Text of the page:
American Justice System
By Andrew Sandon
Over the past twenty years, psychologists have conducted a great deal of research on the phenomenon of eyewitness identification. Many laypersons believe that human memory works like a videocassette recorder (Brigham and Bothwell, 1983, p. 18). In essence, we remember what we see and can reproduce those recollections when needed. Psychological studies indicate, however, that memory is really a complex process consisting of three stages: (1) acquisition, (2) retention, and (3) retrieval. In each of these stages, various factors can alter a witness's perception of an event and render it unreliable (Brigham and Bothwell, 1983, p. 20).
The acquisition stage covers the witness's perception of the original event (Loftus, 1981, p. 105). Factors in this stage fall into two categories: event factors and witness factors. As their names imply, these factors describe the circumstances surrounding the event and the witness, respectively. An event factor is something inherent in an incident which affects one's ability to perceive it accurately. One event factor is the duration of the event. In general, the reliability of an eyewitness identification diminishes as the viewing time decreases (Loftus, 1981, p. 105). For example, the woman, who saw the robber for over thirty seconds, was in a better position to make a reliable identification than the man who saw the robber for a much shorter period of time.
A witness factor is a factor inherent in a witness which affects that person's ability to perceive (Loftus, 1981, p. 110). For instance, the woman may have felt stress and fear because an unknown man accosted her on a deserted street late at night. This stress may have affected her ability to process information about the man even before he actually became outwardly violent. The effect of stress on identification depends upon the level of stress. At low levels of stress, a witness is inattentive to many details and not likely to be accurate (Wells, 1988, p. 17). At moderate levels, memory improves, because a witness is better able to focus. At high levels, it becomes difficult for a person to concentrate and store the details of an event. Indeed, when one is concerned with self-preservation, there is a tendency to ignore anything not necessary for survival. The retention stage spans the interval between the occurrence of the event and the recollection of information about it. Accuracy in identification decreases as this interval increases (Lipton, 1977, p. 90). It is also important to know what happened during the retention interval. Certain activities, such as viewing "mug shots" or answering leading questions, can affect one's memory by suggesting an interpretation of the event. Indeed, witnesses may accept this information, whether true or false, and incorporate it into their memory (Lipton, 1977, p. 90).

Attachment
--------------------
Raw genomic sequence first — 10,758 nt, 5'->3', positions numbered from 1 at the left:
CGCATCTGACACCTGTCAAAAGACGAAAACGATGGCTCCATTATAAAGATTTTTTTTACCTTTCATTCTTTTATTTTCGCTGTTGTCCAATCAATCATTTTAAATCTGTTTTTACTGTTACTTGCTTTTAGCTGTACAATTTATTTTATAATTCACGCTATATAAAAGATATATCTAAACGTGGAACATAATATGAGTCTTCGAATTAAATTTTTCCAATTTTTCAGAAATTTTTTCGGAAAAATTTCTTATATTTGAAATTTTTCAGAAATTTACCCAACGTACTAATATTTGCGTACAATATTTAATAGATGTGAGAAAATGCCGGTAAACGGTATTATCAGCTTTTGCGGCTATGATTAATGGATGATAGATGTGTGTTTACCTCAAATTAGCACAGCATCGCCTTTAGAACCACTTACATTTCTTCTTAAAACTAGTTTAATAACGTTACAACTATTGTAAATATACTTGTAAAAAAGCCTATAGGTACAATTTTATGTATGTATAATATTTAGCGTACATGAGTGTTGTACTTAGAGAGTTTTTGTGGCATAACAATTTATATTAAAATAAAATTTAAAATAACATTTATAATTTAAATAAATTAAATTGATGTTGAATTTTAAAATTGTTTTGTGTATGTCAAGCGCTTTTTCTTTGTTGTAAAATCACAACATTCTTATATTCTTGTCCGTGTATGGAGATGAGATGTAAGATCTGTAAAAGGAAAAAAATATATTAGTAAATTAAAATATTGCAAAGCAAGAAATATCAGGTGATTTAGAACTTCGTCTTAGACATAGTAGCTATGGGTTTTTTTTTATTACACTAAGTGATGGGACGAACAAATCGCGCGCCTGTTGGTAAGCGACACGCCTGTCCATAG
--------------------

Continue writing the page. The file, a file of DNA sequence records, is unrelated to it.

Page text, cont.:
In the retrieval stage, the witness recalls the retained information. Psychologists have found that a witness's recollection depends on even subtle distinctions in the questions one asks (Lipton, 1977, p. 94). For example, a question using a definite article (e.g., "Did you see the red car?") elicits more "yes" answers than does a question employing an indefinite article (e.g., "Did you see a red car?"), even when the question refers to an element not actually present in the event. Likewise, a change in a question's wording can affect the substance of a witness's response through the power of suggestion. The question, "How tall was he?," will likely produce a different answer from the substantively identical question, "How short was he?" Thus, the wording of questions at retrieval can be critical to ensuring accurate recollection.
In contrast, there is no significant correlation between a witness's confidence and his or her accuracy in identification. In one study, psychologist Gary L. Wells tested the correlation between confidence and accuracy in the context of an attorney briefing a witness. Wells found that both accurate and inaccurate eyewitnesses who were briefed by an attorney regarding the delivery of their testimony were more confident in their presentation than those who did not receive the briefing (Wells, 1988, p. 88). In fact, the inaccurate eyewitnesses gained more confidence than the accurate eyewitnesses as a result of the briefing.
Therefore, the accuracy of an eyewitness identification depends on how the event was acquired, retained, and recalled. Accordingly, a jury should consider several factors in judging the accuracy of an eyewitness identification. Social science data suggests, however, that jurors are unaware of several scientific principles affecting eyewitness identifications. Moreover, even when they are aware of such principles, jurors are unable to apply them when making a decision. Indeed, most jurors simply assume that eyewitness identifications are infallible. Therefore, jurors should use expert testimony about eyewitness identification as well as appreciate and apply the appropriate scientific principles in specific cases.
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